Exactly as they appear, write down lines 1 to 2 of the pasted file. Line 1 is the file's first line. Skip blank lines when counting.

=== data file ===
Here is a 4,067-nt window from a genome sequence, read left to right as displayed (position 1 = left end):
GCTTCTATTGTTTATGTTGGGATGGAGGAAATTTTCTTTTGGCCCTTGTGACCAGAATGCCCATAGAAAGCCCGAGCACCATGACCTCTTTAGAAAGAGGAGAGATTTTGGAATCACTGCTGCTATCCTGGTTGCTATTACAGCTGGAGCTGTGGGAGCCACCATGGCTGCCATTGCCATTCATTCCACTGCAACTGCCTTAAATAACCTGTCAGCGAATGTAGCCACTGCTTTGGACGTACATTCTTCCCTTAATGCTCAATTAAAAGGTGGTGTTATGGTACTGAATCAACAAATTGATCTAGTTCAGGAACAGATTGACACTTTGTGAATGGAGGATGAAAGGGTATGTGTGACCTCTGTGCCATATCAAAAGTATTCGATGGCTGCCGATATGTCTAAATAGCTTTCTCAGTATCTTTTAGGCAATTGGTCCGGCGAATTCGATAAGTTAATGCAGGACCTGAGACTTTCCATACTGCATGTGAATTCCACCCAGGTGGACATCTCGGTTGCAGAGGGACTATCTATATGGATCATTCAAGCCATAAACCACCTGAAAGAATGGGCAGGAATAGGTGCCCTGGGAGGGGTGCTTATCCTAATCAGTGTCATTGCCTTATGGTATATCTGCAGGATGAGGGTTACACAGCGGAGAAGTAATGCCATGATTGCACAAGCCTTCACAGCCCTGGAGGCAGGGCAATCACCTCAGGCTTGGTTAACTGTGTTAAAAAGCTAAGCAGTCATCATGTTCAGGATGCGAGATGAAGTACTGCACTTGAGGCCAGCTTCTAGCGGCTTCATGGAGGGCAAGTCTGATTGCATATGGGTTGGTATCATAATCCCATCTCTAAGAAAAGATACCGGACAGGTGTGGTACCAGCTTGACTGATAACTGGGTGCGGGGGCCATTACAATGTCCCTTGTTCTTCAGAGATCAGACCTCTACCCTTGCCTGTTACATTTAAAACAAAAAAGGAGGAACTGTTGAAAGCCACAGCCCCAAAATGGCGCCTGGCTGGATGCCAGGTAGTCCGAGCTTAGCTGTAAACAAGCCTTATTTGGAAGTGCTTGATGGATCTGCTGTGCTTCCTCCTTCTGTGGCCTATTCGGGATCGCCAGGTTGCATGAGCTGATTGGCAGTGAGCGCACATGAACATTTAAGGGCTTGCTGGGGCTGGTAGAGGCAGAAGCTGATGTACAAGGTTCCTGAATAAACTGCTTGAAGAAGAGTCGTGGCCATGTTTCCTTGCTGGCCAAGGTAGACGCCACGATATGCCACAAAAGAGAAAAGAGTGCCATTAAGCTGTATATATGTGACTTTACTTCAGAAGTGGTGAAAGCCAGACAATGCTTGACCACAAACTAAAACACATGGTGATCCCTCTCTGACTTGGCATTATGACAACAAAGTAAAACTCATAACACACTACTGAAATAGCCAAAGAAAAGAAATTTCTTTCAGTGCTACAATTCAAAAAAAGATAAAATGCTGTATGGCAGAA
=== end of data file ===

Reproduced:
Here is a 4,067-nt window from a genome sequence, read left to right as displayed (position 1 = left end):
GCTTCTATTGTTTATGTTGGGATGGAGGAAATTTTCTTTTGGCCCTTGTGACCAGAATGCCCATAGAAAGCCCGAGCACCATGACCTCTTTAGAAAGAGGAGAGATTTTGGAATCACTGCTGCTATCCTGGTTGCTATTACAGCTGGAGCTGTGGGAGCCACCATGGCTGCCATTGCCATTCATTCCACTGCAACTGCCTTAAATAACCTGTCAGCGAATGTAGCCACTGCTTTGGACGTACATTCTTCCCTTAATGCTCAATTAAAAGGTGGTGTTATGGTACTGAATCAACAAATTGATCTAGTTCAGGAACAGATTGACACTTTGTGAATGGAGGATGAAAGGGTATGTGTGACCTCTGTGCCATATCAAAAGTATTCGATGGCTGCCGATATGTCTAAATAGCTTTCTCAGTATCTTTTAGGCAATTGGTCCGGCGAATTCGATAAGTTAATGCAGGACCTGAGACTTTCCATACTGCATGTGAATTCCACCCAGGTGGACATCTCGGTTGCAGAGGGACTATCTATATGGATCATTCAAGCCATAAACCACCTGAAAGAATGGGCAGGAATAGGTGCCCTGGGAGGGGTGCTTATCCTAATCAGTGTCATTGCCTTATGGTATATCTGCAGGATGAGGGTTACACAGCGGAGAAGTAATGCCATGATTGCACAAGCCTTCACAGCCCTGGAGGCAGGGCAATCACCTCAGGCTTGGTTAACTGTGTTAAAAAGCTAAGCAGTCATCATGTTCAGGATGCGAGATGAAGTACTGCACTTGAGGCCAGCTTCTAGCGGCTTCATGGAGGGCAAGTCTGATTGCATATGGGTTGGTATCATAATCCCATCTCTAAGAAAAGATACCGGACAGGTGTGGTACCAGCTTGACTGATAACTGGGTGCGGGGGCCATTACAATGTCCCTTGTTCTTCAGAGATCAGACCTCTACCCTTGCCTGTTACATTTAAAACAAAAAAGGAGGAACTGTTGAAAGCCACAGCCCCAAAATGGCGCCTGGCTGGATGCCAGGTAGTCCGAGCTTAGCTGTAAACAAGCCTTATTTGGAAGTGCTTGATGGATCTGCTGTGCTTCCTCCTTCTGTGGCCTATTCGGGATCGCCAGGTTGCATGAGCTGATTGGCAGTGAGCGCACATGAACATTTAAGGGCTTGCTGGGGCTGGTAGAGGCAGAAGCTGATGTACAAGGTTCCTGAATAAACTGCTTGAAGAAGAGTCGTGGCCATGTTTCCTTGCTGGCCAAGGTAGACGCCACGATATGCCACAAAAGAGAAAAGAGTGCCATTAAGCTGTATATATGTGACTTTACTTCAGAAGTGGTGAAAGCCAGACAATGCTTGACCACAAACTAAAACACATGGTGATCCCTCTCTGACTTGGCATTATGACAACAAAGTAAAACTCATAACACACTACTGAAATAGCCAAAGAAAAGAAATTTCTTTCAGTGCTACAATTCAAAAAAAGATAAAATGCTGTATGGCAGAA